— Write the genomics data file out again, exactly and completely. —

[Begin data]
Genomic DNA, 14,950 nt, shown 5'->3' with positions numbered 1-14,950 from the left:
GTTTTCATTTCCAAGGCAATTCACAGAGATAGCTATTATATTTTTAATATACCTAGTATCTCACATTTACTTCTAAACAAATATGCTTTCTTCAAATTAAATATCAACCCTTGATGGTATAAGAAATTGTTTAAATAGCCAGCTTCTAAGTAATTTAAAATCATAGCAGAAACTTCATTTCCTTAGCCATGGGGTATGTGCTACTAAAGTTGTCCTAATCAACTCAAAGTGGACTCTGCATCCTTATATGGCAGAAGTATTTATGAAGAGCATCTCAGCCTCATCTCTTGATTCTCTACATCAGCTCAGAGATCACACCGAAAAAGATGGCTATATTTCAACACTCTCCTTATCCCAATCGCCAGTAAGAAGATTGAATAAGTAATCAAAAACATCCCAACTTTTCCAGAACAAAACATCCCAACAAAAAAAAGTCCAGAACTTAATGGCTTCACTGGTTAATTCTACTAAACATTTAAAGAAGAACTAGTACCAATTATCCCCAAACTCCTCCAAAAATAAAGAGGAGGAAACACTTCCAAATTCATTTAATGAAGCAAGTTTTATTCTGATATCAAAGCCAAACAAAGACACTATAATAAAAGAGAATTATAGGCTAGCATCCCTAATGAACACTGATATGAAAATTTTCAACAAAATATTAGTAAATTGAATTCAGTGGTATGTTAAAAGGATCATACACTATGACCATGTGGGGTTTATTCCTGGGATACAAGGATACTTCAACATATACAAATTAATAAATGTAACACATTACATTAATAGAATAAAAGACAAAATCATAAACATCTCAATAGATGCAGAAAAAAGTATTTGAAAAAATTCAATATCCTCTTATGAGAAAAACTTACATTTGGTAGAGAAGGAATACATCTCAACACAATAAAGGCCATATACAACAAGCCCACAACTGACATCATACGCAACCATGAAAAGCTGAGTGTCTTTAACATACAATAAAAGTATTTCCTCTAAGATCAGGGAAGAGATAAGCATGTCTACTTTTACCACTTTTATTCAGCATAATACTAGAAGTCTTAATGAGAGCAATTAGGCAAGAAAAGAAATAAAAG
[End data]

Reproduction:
Genomic DNA, 14,950 nt, shown 5'->3' with positions numbered 1-14,950 from the left:
GTTTTCATTTCCAAGGCAATTCACAGAGATAGCTATTATATTTTTAATATACCTAGTATCTCACATTTACTTCTAAACAAATATGCTTTCTTCAAATTAAATATCAACCCTTGATGGTATAAGAAATTGTTTAAATAGCCAGCTTCTAAGTAATTTAAAATCATAGCAGAAACTTCATTTCCTTAGCCATGGGGTATGTGCTACTAAAGTTGTCCTAATCAACTCAAAGTGGACTCTGCATCCTTATATGGCAGAAGTATTTATGAAGAGCATCTCAGCCTCATCTCTTGATTCTCTACATCAGCTCAGAGATCACACCGAAAAAGATGGCTATATTTCAACACTCTCCTTATCCCAATCGCCAGTAAGAAGATTGAATAAGTAATCAAAAACATCCCAACTTTTCCAGAACAAAACATCCCAACAAAAAAAAGTCCAGAACTTAATGGCTTCACTGGTTAATTCTACTAAACATTTAAAGAAGAACTAGTACCAATTATCCCCAAACTCCTCCAAAAATAAAGAGGAGGAAACACTTCCAAATTCATTTAATGAAGCAAGTTTTATTCTGATATCAAAGCCAAACAAAGACACTATAATAAAAGAGAATTATAGGCTAGCATCCCTAATGAACACTGATATGAAAATTTTCAACAAAATATTAGTAAATTGAATTCAGTGGTATGTTAAAAGGATCATACACTATGACCATGTGGGGTTTATTCCTGGGATACAAGGATACTTCAACATATACAAATTAATAAATGTAACACATTACATTAATAGAATAAAAGACAAAATCATAAACATCTCAATAGATGCAGAAAAAAGTATTTGAAAAAATTCAATATCCTCTTATGAGAAAAACTTACATTTGGTAGAGAAGGAATACATCTCAACACAATAAAGGCCATATACAACAAGCCCACAACTGACATCATACGCAACCATGAAAAGCTGAGTGTCTTTAACATACAATAAAAGTATTTCCTCTAAGATCAGGGAAGAGATAAGCATGTCTACTTTTACCACTTTTATTCAGCATAATACTAGAAGTCTTAATGAGAGCAATTAGGCAAGAAAAGAAATAAAAG